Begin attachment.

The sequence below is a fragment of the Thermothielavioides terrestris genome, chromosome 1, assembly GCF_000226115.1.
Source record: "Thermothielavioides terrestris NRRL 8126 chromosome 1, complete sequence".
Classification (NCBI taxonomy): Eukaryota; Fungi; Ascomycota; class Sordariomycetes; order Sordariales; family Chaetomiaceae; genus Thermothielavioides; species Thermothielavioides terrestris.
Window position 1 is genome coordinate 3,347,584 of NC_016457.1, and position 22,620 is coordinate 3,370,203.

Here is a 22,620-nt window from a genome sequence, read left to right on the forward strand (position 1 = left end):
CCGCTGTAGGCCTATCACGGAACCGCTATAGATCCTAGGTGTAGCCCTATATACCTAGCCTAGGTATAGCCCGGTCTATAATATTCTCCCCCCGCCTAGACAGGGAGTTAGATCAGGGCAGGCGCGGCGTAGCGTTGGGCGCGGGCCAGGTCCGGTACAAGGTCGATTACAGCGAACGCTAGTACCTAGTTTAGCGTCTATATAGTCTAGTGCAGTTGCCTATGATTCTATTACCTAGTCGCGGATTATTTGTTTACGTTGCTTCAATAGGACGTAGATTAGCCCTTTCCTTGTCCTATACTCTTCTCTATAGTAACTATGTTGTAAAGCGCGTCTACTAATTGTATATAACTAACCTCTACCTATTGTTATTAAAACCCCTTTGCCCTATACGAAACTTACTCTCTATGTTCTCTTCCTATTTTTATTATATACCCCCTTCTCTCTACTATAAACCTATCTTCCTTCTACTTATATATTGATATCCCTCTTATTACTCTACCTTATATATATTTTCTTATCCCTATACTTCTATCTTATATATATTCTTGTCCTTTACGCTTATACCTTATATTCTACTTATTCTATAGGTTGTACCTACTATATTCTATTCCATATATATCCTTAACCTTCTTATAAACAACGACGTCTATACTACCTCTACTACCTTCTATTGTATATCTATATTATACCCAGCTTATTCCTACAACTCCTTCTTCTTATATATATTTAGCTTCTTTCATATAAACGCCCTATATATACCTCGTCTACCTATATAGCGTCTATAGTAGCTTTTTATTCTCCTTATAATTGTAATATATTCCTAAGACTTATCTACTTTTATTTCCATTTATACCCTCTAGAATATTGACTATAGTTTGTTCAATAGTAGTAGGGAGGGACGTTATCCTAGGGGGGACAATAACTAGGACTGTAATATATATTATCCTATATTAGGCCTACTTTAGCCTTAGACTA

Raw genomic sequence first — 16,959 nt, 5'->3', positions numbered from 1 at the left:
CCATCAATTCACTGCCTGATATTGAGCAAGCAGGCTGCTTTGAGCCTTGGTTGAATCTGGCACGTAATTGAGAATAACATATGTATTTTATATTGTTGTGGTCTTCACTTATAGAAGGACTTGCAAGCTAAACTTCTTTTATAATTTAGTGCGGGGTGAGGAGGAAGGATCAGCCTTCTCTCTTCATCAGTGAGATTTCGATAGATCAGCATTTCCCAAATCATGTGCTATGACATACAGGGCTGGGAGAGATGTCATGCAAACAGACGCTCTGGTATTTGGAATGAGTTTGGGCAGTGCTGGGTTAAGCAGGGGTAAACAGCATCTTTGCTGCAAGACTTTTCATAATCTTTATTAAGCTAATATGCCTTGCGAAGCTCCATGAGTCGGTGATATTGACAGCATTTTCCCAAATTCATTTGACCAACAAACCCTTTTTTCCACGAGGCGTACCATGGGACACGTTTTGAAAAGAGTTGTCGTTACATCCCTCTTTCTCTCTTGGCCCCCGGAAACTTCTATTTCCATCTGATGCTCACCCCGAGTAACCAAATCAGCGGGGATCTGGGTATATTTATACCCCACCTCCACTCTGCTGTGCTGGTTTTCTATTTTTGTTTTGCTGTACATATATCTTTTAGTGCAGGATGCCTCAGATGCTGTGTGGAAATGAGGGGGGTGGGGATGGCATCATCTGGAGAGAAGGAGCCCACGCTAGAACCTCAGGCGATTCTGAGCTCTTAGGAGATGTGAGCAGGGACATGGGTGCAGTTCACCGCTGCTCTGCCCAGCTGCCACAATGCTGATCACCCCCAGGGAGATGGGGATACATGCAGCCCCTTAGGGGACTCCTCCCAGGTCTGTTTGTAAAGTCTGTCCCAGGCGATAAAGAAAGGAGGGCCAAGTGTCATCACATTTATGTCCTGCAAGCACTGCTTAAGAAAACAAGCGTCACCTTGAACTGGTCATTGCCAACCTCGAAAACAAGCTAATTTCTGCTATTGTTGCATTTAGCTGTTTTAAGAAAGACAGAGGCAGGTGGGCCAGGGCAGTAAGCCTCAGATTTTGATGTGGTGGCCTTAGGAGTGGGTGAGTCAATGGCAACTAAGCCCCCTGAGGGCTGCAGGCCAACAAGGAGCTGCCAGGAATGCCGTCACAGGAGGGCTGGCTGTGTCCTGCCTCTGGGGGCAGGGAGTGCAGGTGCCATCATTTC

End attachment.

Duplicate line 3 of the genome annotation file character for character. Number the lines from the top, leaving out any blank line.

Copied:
Classification (NCBI taxonomy): Eukaryota; Fungi; Ascomycota; class Sordariomycetes; order Sordariales; family Chaetomiaceae; genus Thermothielavioides; species Thermothielavioides terrestris.